New exhibition showcases Somali-American men making a difference

Editor's Note: This piece by Nikki Tundel is part of a series called Minnesota Mix. Minnesota Mix is a project of Minnesota Public Radio News that examines the way youth and ethnic diversity are influencing Minnesota arts. Enjoy...


Adnan Hirsi, 6, poses in front of a portrait of his father Ahmed Hirsi (left) on March 24, 2012. The elder Hirsi is one of 13 Somali men showcased in a photography exhibit at the Whittier Gallery in Minneapolis, Minn.

MPR Photo/Nikki Tundel

MINNEAPOLIS -- A photography exhibit at the Whittier Gallery in Minneapolis aims to showcase young Somali men who are improving the lives of others in the Twin Cities.

After years of seeing images of Somali terrorists in the news, photographer Mohamud Mumin wanted to offer a different picture of his community. His first solo show will do just that.

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"For me, it's being able to capture an image," Mumin said. "And also trying to tell stories that often times don't get heard or seen."

The exhibit features larger than life-sized images of 13 Somali men who are, as Mumin puts it, "dedicated, passionate and positively engaged in the community."


Photographer Mohamud Mumin prepares for his gallery opening at Minneapolis' Whittier Gallery on March 24, 2012. The show celebrates Somali men who are making a positive difference in their community.

MPR Photo/Nikki Tundel

As Mumin unrolls a portrait of a Somali teenager, the necktie appears first. Then the lips and the crinkled nose. And then the eyes -- which must measure 2 feet across.

The portrait itself is huge -- more than 5 feet tall and more than 3 feet wide.

"I wanted something big," Mumin said. "It's always good to see something up close."

The young men in Mumin's photos include artists and teachers, a youth ambassador to the White House and the founder of the Somali Basketball League. For them, getting to this point hasn't been easy.


This image of Mohamed Jama (the original taken by Mohamud Mumin) is part of the Youth/Dhalinyarada exhibit at the Whittier Gallery in Minneapolis, Minn. Jama, 17, is a community coordinator in the Twin Cities.

MPR Photo/Nikki Tundel

Like all the subjects, Kaamil Haider is a refugee. His family fled their war-torn homeland when he was 6 years old, crammed onto a cattle boat heading to Yemen. They were stopped within sight of the shore, and were not allowed to go any farther because the coast guard was concerned there were militia members on the boat.

"People started jumping off the boat," Haider recalled. "My brother dragged me on his back. On the way, we bumped into little children that passed away. I will never forget that image, moving them to the side so we could get to the coastline."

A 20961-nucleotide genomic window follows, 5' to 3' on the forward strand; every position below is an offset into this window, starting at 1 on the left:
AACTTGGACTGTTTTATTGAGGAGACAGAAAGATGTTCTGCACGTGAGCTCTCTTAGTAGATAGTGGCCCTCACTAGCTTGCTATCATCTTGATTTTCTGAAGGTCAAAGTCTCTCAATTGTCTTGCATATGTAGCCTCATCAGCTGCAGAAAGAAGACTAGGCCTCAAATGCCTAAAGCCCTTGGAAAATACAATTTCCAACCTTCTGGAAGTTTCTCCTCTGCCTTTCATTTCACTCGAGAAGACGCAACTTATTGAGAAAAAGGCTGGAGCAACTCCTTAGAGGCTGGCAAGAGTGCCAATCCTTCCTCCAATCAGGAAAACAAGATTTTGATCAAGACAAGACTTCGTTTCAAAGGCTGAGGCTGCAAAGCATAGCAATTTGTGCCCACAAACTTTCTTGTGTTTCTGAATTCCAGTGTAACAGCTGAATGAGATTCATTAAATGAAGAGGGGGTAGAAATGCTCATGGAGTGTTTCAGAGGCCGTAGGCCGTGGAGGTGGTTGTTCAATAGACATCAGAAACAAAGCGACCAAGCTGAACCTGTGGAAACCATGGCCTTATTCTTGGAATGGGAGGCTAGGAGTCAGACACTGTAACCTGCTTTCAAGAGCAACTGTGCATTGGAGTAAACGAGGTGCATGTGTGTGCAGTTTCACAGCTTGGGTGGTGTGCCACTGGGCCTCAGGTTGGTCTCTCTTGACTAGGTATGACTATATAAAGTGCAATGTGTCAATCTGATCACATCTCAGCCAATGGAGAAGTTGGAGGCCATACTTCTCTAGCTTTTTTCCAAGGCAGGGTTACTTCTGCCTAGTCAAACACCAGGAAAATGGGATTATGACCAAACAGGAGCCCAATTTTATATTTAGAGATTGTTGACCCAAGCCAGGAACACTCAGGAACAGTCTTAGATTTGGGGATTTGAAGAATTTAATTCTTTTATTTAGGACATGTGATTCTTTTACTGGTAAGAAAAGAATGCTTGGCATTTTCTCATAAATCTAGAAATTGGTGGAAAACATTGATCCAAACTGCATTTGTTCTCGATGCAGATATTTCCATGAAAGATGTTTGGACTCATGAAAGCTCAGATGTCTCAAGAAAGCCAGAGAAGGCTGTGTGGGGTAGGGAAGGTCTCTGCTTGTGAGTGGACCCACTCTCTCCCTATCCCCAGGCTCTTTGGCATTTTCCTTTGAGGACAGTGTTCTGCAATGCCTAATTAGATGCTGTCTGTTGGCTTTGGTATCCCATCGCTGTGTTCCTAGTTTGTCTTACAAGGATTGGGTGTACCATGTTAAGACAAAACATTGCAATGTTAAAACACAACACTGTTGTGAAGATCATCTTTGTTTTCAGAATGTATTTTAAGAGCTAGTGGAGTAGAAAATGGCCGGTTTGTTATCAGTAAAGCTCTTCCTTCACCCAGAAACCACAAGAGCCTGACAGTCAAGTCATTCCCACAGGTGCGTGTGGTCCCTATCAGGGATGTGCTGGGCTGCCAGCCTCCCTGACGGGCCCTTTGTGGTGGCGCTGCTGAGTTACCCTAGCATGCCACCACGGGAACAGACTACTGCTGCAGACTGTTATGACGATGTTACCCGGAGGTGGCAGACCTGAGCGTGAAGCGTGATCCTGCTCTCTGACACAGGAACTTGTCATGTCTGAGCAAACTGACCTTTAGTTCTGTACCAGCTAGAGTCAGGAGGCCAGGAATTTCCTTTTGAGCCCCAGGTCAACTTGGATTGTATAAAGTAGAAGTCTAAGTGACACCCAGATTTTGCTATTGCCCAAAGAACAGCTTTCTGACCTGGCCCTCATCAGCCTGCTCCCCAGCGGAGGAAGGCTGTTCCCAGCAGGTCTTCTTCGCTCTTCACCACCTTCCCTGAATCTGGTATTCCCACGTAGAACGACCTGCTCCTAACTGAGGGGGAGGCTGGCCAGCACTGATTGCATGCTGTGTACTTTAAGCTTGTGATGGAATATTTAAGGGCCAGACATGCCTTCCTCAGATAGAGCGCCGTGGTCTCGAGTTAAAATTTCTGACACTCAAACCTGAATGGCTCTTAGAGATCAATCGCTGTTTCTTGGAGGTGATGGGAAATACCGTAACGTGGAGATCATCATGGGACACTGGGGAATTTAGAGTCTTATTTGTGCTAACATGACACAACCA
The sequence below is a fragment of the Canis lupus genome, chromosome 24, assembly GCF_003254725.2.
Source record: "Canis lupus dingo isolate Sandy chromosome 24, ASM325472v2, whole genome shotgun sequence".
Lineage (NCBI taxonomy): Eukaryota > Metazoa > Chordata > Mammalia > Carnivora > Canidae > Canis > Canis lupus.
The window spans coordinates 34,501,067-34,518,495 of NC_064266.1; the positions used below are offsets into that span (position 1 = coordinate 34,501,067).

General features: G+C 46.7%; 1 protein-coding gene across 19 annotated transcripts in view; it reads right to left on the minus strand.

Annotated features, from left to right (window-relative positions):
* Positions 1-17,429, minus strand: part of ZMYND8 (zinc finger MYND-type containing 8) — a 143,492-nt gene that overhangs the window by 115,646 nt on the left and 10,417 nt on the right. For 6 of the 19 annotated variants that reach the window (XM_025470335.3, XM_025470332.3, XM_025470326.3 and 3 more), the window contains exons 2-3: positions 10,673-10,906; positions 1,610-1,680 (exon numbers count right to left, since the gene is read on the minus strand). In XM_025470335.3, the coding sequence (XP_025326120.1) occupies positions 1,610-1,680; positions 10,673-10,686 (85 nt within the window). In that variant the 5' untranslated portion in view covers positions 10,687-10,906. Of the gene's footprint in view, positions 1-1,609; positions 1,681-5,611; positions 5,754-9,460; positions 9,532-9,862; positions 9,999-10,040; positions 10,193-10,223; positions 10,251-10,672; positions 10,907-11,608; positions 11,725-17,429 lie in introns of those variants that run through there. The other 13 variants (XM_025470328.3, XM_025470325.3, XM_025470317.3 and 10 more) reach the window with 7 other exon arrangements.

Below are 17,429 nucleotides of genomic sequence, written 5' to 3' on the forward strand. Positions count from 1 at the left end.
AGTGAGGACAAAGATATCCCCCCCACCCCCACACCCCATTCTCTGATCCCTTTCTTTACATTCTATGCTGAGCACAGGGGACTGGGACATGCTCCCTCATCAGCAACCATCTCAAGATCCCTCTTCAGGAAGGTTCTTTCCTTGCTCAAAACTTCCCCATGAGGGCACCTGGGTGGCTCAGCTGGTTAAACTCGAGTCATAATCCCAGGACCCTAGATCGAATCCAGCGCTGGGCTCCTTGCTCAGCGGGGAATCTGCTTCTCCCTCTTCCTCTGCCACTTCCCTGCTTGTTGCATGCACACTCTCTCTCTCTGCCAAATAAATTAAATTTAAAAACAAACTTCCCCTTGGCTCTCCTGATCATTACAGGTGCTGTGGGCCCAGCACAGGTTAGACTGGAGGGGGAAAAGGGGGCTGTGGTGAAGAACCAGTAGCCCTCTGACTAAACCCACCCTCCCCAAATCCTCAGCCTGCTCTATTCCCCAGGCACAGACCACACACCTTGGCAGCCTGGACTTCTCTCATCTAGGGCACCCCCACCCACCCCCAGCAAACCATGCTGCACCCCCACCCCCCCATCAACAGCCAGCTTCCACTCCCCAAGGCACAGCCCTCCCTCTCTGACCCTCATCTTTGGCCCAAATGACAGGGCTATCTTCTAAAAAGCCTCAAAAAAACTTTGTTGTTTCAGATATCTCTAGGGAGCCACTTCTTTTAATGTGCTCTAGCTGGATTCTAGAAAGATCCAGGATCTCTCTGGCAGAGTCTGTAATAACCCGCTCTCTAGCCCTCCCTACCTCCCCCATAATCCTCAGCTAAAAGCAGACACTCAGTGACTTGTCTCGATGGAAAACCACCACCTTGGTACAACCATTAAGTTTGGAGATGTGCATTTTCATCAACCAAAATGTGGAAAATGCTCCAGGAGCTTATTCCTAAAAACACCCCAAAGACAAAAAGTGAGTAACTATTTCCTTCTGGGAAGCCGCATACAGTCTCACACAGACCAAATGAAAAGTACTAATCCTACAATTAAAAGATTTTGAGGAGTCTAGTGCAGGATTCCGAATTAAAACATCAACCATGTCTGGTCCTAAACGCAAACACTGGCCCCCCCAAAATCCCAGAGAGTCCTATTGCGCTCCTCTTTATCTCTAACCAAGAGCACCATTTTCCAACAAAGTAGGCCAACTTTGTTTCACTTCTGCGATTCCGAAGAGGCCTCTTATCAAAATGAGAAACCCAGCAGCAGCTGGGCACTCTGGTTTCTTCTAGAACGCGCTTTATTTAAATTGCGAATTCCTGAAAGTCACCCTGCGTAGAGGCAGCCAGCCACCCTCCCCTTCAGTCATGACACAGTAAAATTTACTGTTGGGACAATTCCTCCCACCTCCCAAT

Haider said the war in Somalia profoundly shaped his identity. Still, "refugee" is just one part of who he is. Today he's a graphic designer and volunteers much of his time at a mosque. He's grateful that Mohamud Mumin's photographs represent the lives people are living now.

"I believe Mohamud's work is shifting away from being a refugee, being an immigrant, and moving towards shining a light on young Somali men that are doing something for the community, for the world, for themselves," he said.


Gallery goers check out Mohamud Mumin's photographs at the Whittier Gallery in Minneapolis, Minn., on March 24, 2102.

MPR Photo/Nikki Tundel

The show opened last Saturday night at the Whittier Gallery in south Minneapolis. Photographer Mohamud Mumin stood quietly in the corner, surveying two years' worth of work.

"Maybe I'll need a moment to just take it all in," he said quietly.

Gallery goers -- both Somali and non-Somali -- positioned themselves squarely in front of the portraits. Some moved in closer and closer, until their cheeks almost brushed those on the images in front of them.

"That's me right there," called Ahmed Ali.

Ali is a teacher and mentor in the Somali community and one of the men showcased in the exhibit.

"This guy here, Ahmed Ali," said Ali, pointing at his picture, "he is black, he is Somali, he is Muslim. But he is also a great citizen, a taxpayer. He cares for his community and he's not so scary. Ha!"


Mohamud Mumin addresses an audience of Somalis and non-Somalis at the Whittier Gallery in Minneapolis, Minn., on March 24, 2012. His photography exhibit showcases Somali men who are making positive contributions to the Twin Cities community.

MPR Photo/Nikki Tundel

Nearby, Abdifatah Farah, a community activist and youth advocate, posed for a few photos in front of his portrait.

"Honestly speaking, I really, really like looking at that picture," said Farah. "It looks like a mug shot, but a good one. If you were to take a mug shot for people doing great things, this is what it looks like. I think the Somali community is going to look at all these photos and be like, 'We are SO proud of them. They are our brothers. They are our sons. They are our family and this is our community.'"

It's a story photographer Mohamud Mumin says he's privileged to be able to share.

"I'm hoping it brings people from different walks of life together," he said.

Then Mumin locked eyes with the giant portrait in front of him and smiled.